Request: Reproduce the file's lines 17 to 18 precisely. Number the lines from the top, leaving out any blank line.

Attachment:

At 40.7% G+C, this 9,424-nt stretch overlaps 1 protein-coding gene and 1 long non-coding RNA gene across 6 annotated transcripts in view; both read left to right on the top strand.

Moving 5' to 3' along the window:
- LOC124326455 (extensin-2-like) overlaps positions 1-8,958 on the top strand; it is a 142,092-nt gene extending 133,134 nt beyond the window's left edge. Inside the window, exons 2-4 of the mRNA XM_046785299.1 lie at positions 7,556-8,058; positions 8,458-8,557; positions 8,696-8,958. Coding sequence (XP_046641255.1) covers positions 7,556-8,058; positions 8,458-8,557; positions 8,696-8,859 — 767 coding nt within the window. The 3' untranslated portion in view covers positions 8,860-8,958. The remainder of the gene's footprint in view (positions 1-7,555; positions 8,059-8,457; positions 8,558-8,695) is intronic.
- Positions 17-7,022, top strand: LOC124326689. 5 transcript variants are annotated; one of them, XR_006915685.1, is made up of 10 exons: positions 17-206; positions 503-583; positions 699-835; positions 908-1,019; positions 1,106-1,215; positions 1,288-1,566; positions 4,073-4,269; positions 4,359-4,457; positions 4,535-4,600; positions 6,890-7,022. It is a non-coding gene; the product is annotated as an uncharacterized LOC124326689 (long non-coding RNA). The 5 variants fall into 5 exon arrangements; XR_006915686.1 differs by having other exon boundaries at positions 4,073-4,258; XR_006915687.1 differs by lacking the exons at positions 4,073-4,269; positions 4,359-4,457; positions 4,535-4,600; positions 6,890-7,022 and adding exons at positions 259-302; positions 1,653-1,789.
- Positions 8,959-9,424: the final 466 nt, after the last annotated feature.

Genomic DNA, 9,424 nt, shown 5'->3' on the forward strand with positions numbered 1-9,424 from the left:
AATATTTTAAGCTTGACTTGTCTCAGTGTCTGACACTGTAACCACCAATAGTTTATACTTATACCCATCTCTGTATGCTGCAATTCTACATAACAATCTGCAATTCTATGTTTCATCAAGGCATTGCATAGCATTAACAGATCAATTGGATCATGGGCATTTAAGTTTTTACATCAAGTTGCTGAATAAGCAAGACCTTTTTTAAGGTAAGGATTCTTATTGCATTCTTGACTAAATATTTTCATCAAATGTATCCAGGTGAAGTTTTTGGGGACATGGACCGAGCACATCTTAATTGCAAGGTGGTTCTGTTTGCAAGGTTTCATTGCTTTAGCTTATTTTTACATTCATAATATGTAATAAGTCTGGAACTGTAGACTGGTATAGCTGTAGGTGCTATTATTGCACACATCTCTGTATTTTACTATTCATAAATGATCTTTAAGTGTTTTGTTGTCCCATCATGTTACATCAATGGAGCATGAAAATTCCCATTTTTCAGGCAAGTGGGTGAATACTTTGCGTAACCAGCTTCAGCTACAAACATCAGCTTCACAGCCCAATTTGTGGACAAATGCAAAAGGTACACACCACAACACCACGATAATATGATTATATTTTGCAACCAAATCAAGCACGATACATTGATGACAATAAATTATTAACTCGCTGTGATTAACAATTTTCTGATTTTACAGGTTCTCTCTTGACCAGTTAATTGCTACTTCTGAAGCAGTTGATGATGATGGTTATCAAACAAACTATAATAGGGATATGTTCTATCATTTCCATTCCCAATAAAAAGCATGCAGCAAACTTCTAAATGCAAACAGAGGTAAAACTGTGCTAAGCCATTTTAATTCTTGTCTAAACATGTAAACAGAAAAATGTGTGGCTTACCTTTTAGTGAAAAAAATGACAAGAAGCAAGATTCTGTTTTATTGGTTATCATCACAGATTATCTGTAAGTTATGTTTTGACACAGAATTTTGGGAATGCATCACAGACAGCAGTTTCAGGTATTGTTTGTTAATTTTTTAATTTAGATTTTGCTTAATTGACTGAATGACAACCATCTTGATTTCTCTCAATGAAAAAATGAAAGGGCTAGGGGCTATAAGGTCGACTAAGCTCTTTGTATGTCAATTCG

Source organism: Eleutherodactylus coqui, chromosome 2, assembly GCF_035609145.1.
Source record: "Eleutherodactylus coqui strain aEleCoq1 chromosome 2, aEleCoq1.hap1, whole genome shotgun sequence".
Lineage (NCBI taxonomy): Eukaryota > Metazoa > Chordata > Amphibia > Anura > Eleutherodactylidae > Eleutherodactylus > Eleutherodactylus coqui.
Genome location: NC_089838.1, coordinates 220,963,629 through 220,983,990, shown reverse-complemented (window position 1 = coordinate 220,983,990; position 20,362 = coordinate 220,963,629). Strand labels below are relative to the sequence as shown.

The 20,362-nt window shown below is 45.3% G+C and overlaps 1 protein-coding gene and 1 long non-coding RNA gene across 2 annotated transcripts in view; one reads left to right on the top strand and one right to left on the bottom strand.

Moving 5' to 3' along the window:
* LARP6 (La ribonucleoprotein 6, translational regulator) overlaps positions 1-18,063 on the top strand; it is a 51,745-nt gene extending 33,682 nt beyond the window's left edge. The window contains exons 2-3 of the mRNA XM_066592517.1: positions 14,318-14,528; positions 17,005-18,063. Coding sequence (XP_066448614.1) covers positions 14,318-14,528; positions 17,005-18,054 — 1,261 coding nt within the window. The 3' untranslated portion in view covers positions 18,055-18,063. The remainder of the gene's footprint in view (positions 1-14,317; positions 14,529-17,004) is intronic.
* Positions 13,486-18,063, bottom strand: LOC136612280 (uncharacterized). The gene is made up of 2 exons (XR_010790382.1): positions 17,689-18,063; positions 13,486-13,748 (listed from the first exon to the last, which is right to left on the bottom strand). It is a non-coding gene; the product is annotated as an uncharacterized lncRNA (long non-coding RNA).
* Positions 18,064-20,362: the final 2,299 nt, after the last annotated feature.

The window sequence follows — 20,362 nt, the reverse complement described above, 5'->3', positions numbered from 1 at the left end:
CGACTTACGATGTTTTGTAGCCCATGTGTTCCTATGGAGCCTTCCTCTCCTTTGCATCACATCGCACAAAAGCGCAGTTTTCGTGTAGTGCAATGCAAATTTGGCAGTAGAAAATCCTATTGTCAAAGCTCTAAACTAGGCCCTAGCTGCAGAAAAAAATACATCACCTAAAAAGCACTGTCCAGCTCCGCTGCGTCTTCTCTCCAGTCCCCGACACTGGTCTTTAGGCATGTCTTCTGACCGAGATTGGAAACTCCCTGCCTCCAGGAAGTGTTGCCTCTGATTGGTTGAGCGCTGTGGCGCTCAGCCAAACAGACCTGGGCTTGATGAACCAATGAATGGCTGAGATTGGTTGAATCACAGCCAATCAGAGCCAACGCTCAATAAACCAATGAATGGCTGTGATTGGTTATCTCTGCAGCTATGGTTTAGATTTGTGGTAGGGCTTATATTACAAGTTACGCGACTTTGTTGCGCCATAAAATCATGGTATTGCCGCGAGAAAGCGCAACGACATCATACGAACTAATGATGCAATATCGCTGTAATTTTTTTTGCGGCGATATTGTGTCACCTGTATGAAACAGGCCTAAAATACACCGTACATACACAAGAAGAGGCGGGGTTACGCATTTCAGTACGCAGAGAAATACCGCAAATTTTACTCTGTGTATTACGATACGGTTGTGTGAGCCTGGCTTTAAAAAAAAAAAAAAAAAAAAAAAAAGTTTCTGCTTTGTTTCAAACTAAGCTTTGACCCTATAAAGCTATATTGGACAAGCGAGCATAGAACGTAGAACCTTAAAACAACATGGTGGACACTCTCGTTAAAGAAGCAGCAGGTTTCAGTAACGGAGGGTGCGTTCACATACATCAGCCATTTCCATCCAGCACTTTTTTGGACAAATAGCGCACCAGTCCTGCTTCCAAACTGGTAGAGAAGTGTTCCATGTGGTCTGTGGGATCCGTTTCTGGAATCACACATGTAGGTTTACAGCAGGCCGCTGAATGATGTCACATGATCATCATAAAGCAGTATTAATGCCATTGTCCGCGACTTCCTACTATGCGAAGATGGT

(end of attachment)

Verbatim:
The window sequence follows — 20,362 nt, the reverse complement described above, 5'->3', positions numbered from 1 at the left end:
CGACTTACGATGTTTTGTAGCCCATGTGTTCCTATGGAGCCTTCCTCTCCTTTGCATCACATCGCACAAAAGCGCAGTTTTCGTGTAGTGCAATGCAAATTTGGCAGTAGAAAATCCTATTGTCAAAGCTCTAAACTAGGCCCTAGCTGCAGAAAAAAATACATCACCTAAAAAGCACTGTCCAGCTCCGCTGCGTCTTCTCTCCAGTCCCCGACACTGGTCTTTAGGCATGTCTTCTGACCGAGATTGGAAACTCCCTGCCTCCAGGAAGTGTTGCCTCTGATTGGTTGAGCGCTGTGGCGCTCAGCCAAACAGACCTGGGCTTGATGAACCAATGAATGGCTGAGATTGGTTGAATCACAGCCAATCAGAGCCAACGCTCAATAAACCAATGAATGGCTGTGATTGGTTATCTCTGCAGCTATGGTTTAGATTTGTGGTAGGGCTTATATTACAAGTTACGCGACTTTGTTGCGCCATAAAATCATGGTATTGCCGCGAGAAAGCGCAACGACATCATACGAACTAATGATGCAATATCGCTGTAATTTTTTTTGCGGCGATATTGTGTCACCTGTATGAAACAGGCCTAAAATACACCGTACATACACAAGAAGAGGCGGGGTTACGCATTTCAGTACGCAGAGAAATACCGCAAATTTTACTCTGTGTATTACGATACGGTTGTGTGAGCCTGGCTTTAAAAAAAAAAAAAAAAAAAAAAAAAGTTTCTGCTTTGTTTCAAACTAAGCTTTGACCCTATAAAGCTATATTGGACAAGCGAGCATAGAACGTAGAACCTTAAAACAACATGGTGGACACTCTCGTTAAAGAAGCAGCAGGTTTCAGTAACGGAGGGTGCGTTCACATACATCAGCCATTTCCATCCAGCACTTTTTTGGACAAATAGCGCACCAGTCCTGCTTCCAAACTGGTAGAGAAGTGTTCCATGTGGTCTGTGGGATCCGTTTCTGGAATCACACATGTAGGTTTACAGCAGGCCGCTGAATGATGTCACATGATCATCATAAAGCAGTATTAATGCCATTGTCCGCGACTTCCTACTATGCGAAGATGGT